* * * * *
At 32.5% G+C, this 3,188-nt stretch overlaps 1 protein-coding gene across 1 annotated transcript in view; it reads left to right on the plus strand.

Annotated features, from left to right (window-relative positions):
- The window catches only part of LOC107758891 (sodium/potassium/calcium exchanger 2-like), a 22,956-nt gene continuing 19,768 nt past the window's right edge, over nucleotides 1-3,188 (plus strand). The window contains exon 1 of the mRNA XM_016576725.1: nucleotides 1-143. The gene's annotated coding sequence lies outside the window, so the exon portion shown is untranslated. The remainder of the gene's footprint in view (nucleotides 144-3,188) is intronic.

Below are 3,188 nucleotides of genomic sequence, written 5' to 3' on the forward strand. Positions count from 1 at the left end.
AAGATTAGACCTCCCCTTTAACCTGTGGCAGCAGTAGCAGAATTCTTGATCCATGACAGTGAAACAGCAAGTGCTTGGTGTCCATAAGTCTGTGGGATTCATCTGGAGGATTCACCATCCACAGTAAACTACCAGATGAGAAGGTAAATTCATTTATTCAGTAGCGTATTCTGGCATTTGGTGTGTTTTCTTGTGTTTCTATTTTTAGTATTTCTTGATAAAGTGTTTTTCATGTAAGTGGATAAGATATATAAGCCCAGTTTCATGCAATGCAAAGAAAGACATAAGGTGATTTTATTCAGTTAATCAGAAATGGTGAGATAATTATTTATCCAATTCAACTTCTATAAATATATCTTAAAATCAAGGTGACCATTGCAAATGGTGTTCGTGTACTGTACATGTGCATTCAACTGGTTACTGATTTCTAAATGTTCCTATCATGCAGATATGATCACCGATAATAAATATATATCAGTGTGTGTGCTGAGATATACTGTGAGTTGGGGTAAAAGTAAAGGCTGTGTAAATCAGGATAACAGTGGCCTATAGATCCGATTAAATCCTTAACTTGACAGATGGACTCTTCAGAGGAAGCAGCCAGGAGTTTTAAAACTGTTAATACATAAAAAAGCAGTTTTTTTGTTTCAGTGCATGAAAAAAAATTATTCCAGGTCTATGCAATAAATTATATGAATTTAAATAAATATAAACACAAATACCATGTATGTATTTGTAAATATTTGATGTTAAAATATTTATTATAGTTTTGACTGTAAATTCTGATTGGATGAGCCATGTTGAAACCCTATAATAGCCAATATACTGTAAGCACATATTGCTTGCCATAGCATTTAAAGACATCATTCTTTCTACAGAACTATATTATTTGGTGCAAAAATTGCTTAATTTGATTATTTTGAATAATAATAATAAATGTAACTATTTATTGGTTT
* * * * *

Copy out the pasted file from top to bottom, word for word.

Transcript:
At 32.5% G+C, this 3,188-nt stretch overlaps 1 protein-coding gene across 1 annotated transcript in view; it reads left to right on the plus strand.

Annotated features, from left to right (window-relative positions):
- The window catches only part of LOC107758891 (sodium/potassium/calcium exchanger 2-like), a 22,956-nt gene continuing 19,768 nt past the window's right edge, over nucleotides 1-3,188 (plus strand). The window contains exon 1 of the mRNA XM_016576725.1: nucleotides 1-143. The gene's annotated coding sequence lies outside the window, so the exon portion shown is untranslated. The remainder of the gene's footprint in view (nucleotides 144-3,188) is intronic.

Below are 3,188 nucleotides of genomic sequence, written 5' to 3' on the forward strand. Positions count from 1 at the left end.
AAGATTAGACCTCCCCTTTAACCTGTGGCAGCAGTAGCAGAATTCTTGATCCATGACAGTGAAACAGCAAGTGCTTGGTGTCCATAAGTCTGTGGGATTCATCTGGAGGATTCACCATCCACAGTAAACTACCAGATGAGAAGGTAAATTCATTTATTCAGTAGCGTATTCTGGCATTTGGTGTGTTTTCTTGTGTTTCTATTTTTAGTATTTCTTGATAAAGTGTTTTTCATGTAAGTGGATAAGATATATAAGCCCAGTTTCATGCAATGCAAAGAAAGACATAAGGTGATTTTATTCAGTTAATCAGAAATGGTGAGATAATTATTTATCCAATTCAACTTCTATAAATATATCTTAAAATCAAGGTGACCATTGCAAATGGTGTTCGTGTACTGTACATGTGCATTCAACTGGTTACTGATTTCTAAATGTTCCTATCATGCAGATATGATCACCGATAATAAATATATATCAGTGTGTGTGCTGAGATATACTGTGAGTTGGGGTAAAAGTAAAGGCTGTGTAAATCAGGATAACAGTGGCCTATAGATCCGATTAAATCCTTAACTTGACAGATGGACTCTTCAGAGGAAGCAGCCAGGAGTTTTAAAACTGTTAATACATAAAAAAGCAGTTTTTTTGTTTCAGTGCATGAAAAAAAATTATTCCAGGTCTATGCAATAAATTATATGAATTTAAATAAATATAAACACAAATACCATGTATGTATTTGTAAATATTTGATGTTAAAATATTTATTATAGTTTTGACTGTAAATTCTGATTGGATGAGCCATGTTGAAACCCTATAATAGCCAATATACTGTAAGCACATATTGCTTGCCATAGCATTTAAAGACATCATTCTTTCTACAGAACTATATTATTTGGTGCAAAAATTGCTTAATTTGATTATTTTGAATAATAATAATAAATGTAACTATTTATTGGTTT